It Could Always Be Worse

By Sean Tonner, an EO Colorado member and managing director of R&R Partners

Like most business owners, my entrepreneurial journey has been wrought with high-pressure meetings, major disappointments and nail-biting challenges. In spite of the high-octane stress, sudden setbacks and unexpected obstacles, I have rarely lost a night of sleep. What’s my secret? Perspective. Everyone is given gifts in the form of experiences that help shape their approach to life. The three most impactful life events that serve as my guideposts are as follows:

It Could Always Be Worse

When I was 19 years old, I was a Private First Class in the U.S. Army and on the front lines in the Gulf War. A month before the official start of the war, my unit finally received latrines. And as the lowest-ranking member of my unit, I was assigned to emptying those latrines. This involved pulling out the large metal pots of human waste, dragging them to a burn area, pouring helicopter jet fuel in the pots and then stirring the waste while it burned in insanely hot weather. Little did I know that I was being given a valuable life experience that would shape my perspective! I now go into every challenge with a sense of calm, because I know that I survived not only the war, but the worst job in history.

It’s the Journey, Not the Destination

Five years ago, I received a call telling me that Greg, my best friend of 20 years, had been diagnosed with colorectal cancer. Greg was the epitome of a life fully lived. I will never forget when I learned Greg had cancer, nor my time watching him battle the disease with courage, dignity and humor. The day before Greg passed away, a small group of his close friends had one last beer with him. We thanked him for the gift he had given us— the realization that life is about the journey, not the destination. I use this knowledge as a guidepost every day. I now live with a sense of urgency, knowing that one day I, too, will pass. To keep this top of mind, I carry around my annual, quarterly and weekly goals as a reminder to not waste a single day.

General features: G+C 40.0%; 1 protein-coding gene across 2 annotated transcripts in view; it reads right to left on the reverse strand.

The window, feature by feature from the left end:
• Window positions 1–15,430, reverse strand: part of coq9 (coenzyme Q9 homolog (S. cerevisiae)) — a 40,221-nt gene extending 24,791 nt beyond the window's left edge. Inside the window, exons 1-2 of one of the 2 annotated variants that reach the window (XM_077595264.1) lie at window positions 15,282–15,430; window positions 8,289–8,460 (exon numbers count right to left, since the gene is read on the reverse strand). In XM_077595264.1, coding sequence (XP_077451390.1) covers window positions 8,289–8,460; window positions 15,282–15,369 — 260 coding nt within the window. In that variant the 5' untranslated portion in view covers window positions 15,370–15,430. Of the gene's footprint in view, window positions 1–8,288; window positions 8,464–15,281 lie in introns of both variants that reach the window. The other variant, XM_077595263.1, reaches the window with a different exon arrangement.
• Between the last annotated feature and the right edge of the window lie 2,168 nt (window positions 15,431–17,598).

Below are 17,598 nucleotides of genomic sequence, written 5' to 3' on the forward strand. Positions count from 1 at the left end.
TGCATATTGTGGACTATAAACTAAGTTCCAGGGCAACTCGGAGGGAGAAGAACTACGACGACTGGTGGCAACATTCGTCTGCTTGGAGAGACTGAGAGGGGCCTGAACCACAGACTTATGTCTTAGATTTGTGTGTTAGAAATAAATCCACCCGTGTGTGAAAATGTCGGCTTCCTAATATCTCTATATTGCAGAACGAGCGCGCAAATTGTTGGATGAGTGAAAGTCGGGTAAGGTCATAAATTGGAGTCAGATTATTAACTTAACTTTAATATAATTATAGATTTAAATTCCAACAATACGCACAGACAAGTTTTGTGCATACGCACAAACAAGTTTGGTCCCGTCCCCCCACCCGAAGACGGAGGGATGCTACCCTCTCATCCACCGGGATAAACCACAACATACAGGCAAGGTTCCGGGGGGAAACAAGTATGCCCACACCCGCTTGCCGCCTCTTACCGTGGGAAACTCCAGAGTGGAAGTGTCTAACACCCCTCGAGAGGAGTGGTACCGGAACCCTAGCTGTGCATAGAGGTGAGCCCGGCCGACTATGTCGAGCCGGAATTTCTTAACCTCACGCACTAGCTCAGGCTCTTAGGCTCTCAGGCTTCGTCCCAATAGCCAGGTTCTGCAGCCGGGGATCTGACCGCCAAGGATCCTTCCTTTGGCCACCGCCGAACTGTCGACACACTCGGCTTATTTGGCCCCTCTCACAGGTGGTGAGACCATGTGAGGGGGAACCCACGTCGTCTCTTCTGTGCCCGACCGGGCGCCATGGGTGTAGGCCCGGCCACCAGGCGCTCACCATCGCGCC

You Get Back More than What You Give

My third guidepost is best summed up in a lyric from “The End”, the last song The Beatles ever recorded. It goes: “And in the end, the love you take is equal to the love you make.” Four years ago, my family took a mission trip to El Crucero, a poor village in Nicaragua. We fell in love with the people and chose to plant our flag in the community. Since then, I have seen the good our medical clinic, soccer courses and feeding programs have done, but the greatest impact has been on me and my family. By giving back to those in need, we have been enriched beyond measure. I use this small oasis as a guidepost in my daily life. It shapes how my wife and I relate to our time and treasures, as we look for new ways to support others.

Everyone has those moments in life that define who they are and how they want to live. These are three of mine. I challenge you to search for your experiential gifts and use them to shape a perspective that will enable you to achieve the greatest version of yourself.

 

Categories: Best Practices Inspirational Lessons Learned

Tags:

5 Responses to “ It Could Always Be Worse ”

  1. Linda Maclachlan on

    Good, good stuff, Sean! Thank you for sharing with us. I agree with all of it wholeheartedly, and you’ve made me think. I will add one more of my own experiential gifts to this great list, which is that there is no such thing as a “self-made man (or woman).” Asking for help from others and recognizing the importance of helping others when they ask me has become a central theme in my life. We’re all connected.

    Reply

Leave a Comment

  • (will not be published)

ERROR: si-captcha.php plugin says captcha_library not found.